With online security, it's best to always prepare for the worst

With online security, it's best to always prepare for the worst

By using risk management techniques we can reduce the likelihood that we’ll be hit by hackers and internet crimes

Computer security breaches are becoming more and more severe nowadays. Internet crimes are pervasive and have spread into all walks of life.

Although there are security experts who help us by providing valuable advice, and we can buy products that can prevent security breaches, hacking techniques have also improved a lot.

As a result, the black and white camps are at war. In truth, there is no perfect cure for computer security protection.

The most prudent approach is to prepare for the worst. Before we can do so, we have some tasks to do.

These tasks are collectively known as risk management. In computer security, risks are the threats that we have to remove as soon as we can. Some risks cannot be eliminated, and so we have to manage them accordingly.

The first task in risk management is risk identification. We need to find out all possible threats facing us. These can be caused by humans (either through carelessness or intentional acts) or nature (eg acts of god). For example, we leave our phone on the bus, or receive malware after playing an online game.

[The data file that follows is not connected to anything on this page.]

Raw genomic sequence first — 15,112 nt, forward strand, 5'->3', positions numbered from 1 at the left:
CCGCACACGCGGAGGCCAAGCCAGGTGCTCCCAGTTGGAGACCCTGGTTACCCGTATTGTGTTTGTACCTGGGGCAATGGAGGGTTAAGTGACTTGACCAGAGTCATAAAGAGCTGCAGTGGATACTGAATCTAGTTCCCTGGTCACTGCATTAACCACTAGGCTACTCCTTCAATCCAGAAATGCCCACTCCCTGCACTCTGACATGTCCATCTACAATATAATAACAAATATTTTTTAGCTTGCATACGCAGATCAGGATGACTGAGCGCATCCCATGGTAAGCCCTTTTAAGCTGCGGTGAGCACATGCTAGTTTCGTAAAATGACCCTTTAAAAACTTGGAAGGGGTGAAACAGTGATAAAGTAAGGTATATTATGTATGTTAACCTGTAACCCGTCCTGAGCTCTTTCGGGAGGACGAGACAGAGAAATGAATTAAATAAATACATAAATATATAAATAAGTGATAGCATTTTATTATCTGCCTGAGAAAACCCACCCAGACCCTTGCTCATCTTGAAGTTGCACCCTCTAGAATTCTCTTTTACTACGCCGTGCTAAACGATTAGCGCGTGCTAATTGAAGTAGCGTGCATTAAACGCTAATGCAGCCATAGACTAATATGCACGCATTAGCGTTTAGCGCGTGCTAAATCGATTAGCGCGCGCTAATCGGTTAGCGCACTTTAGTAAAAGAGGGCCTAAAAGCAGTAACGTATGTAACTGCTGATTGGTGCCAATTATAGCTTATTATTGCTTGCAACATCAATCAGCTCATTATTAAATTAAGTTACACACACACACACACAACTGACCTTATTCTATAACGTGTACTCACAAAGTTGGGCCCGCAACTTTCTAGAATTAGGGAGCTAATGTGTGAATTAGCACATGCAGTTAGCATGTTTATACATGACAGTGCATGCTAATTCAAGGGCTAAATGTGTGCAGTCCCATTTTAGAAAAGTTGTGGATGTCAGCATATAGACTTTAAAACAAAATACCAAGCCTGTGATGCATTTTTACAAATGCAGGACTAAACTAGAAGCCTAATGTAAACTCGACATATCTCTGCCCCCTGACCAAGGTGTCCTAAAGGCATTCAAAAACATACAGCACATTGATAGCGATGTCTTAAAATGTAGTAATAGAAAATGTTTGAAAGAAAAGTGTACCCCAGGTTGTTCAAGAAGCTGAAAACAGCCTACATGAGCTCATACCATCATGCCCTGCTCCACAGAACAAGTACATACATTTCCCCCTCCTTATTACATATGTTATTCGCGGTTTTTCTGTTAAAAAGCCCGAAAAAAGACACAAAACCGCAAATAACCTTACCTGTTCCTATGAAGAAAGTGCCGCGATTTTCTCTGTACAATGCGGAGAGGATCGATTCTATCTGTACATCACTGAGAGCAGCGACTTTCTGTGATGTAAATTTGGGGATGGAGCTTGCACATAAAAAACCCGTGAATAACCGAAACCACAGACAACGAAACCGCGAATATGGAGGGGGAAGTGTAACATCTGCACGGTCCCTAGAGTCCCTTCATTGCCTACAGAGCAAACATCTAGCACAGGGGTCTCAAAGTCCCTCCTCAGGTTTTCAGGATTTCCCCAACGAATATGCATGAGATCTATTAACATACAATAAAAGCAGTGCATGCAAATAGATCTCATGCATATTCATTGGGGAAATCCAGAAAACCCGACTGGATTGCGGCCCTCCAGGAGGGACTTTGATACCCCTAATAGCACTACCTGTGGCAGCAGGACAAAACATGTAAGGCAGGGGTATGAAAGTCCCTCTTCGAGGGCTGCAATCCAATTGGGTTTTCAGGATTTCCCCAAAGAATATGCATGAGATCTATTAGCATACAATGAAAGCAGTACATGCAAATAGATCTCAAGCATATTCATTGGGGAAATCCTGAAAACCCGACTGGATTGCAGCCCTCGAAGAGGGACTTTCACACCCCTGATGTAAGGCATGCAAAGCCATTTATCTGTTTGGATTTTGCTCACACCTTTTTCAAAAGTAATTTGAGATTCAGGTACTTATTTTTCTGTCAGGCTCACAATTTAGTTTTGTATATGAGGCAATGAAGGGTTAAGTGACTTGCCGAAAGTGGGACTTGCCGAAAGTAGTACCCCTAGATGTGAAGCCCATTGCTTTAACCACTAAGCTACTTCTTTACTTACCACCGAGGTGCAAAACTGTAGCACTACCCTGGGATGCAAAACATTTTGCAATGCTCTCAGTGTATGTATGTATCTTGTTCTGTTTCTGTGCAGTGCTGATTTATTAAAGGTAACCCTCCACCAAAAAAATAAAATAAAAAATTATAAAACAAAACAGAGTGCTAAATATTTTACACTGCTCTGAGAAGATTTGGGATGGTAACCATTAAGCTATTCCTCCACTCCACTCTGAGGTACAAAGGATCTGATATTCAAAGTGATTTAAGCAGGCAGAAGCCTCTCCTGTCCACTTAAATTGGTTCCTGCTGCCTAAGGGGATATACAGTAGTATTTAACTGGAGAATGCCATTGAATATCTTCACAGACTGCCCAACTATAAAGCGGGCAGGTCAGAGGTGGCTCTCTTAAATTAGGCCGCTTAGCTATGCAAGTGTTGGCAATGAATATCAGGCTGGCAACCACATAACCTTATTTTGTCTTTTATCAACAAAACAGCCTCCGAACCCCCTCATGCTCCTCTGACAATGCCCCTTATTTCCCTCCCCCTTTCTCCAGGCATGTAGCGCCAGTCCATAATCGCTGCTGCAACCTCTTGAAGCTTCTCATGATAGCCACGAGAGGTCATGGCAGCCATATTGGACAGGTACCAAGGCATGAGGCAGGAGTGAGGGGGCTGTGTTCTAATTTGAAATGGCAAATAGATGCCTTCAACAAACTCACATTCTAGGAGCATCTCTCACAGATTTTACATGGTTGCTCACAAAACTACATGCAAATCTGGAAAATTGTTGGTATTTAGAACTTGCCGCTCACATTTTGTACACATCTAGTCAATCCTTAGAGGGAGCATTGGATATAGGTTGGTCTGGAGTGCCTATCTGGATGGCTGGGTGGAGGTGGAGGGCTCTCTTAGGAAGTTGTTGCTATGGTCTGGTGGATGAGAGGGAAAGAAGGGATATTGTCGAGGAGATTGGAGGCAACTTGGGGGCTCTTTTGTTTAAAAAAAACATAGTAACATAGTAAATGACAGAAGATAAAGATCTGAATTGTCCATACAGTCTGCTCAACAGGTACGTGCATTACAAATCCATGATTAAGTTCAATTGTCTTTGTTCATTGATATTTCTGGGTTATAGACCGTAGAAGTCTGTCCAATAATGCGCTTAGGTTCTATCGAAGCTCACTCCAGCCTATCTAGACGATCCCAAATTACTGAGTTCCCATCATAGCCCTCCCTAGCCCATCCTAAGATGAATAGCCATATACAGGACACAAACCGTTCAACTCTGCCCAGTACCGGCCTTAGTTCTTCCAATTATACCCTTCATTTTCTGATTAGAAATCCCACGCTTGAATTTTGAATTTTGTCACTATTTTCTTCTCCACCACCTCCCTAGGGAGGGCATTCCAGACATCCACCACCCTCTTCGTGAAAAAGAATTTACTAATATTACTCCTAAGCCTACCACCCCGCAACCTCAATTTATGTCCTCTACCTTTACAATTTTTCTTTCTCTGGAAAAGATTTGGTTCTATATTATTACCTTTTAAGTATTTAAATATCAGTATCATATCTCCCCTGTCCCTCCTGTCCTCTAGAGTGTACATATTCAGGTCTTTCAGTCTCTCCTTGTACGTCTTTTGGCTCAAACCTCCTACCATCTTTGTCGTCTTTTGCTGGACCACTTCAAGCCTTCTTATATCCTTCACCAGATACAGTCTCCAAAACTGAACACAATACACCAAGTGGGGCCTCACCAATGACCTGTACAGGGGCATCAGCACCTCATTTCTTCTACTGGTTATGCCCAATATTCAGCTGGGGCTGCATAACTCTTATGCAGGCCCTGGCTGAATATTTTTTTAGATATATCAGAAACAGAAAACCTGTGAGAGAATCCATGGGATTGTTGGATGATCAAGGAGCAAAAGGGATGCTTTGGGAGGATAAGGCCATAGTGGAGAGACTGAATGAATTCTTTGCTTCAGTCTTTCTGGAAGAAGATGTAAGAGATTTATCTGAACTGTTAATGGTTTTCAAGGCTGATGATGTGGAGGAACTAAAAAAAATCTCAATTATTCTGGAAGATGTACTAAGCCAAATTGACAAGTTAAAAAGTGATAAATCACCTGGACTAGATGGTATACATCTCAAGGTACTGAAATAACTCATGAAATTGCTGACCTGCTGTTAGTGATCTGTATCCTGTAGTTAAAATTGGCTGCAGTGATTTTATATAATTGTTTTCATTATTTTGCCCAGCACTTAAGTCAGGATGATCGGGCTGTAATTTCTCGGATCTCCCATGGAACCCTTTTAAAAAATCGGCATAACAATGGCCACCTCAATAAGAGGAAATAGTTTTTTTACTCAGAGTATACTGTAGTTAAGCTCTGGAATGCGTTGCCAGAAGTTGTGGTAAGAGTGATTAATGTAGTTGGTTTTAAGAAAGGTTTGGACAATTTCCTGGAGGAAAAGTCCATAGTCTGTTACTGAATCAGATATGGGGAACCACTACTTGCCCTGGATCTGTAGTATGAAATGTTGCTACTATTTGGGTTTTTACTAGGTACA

After all the threats have been listed, we move on to risk analysis, where we prioritise the threats in sequence, according to possible occurrence.

For example, if you are absent-minded when you play online games, there is a bigger chance that you will leave the phone on the bus than receive malware. From this sequenced priority list, we can spread our efforts to counteract with threats appropriately. This is the third task: risk control.

There are five risk control strategies: defend, transfer, mitigate, accept, and terminate. Each risk may have a different risk control strategy to manage.

The choice of risk control strategy depends on the nature and the possibility of that risk. So if the risk of receiving a junk message is not that high, and that impact not too severe, we can “accept”.

If the risk of losing a phone is highly possible and its impact is severe because of privacy issues, we can “mitigate”.

In the mitigate strategy, we should have a contingency plan. Perhaps this would mean using the remote deletion function to erase content on the phone.

So take care, and prepare for the worst.

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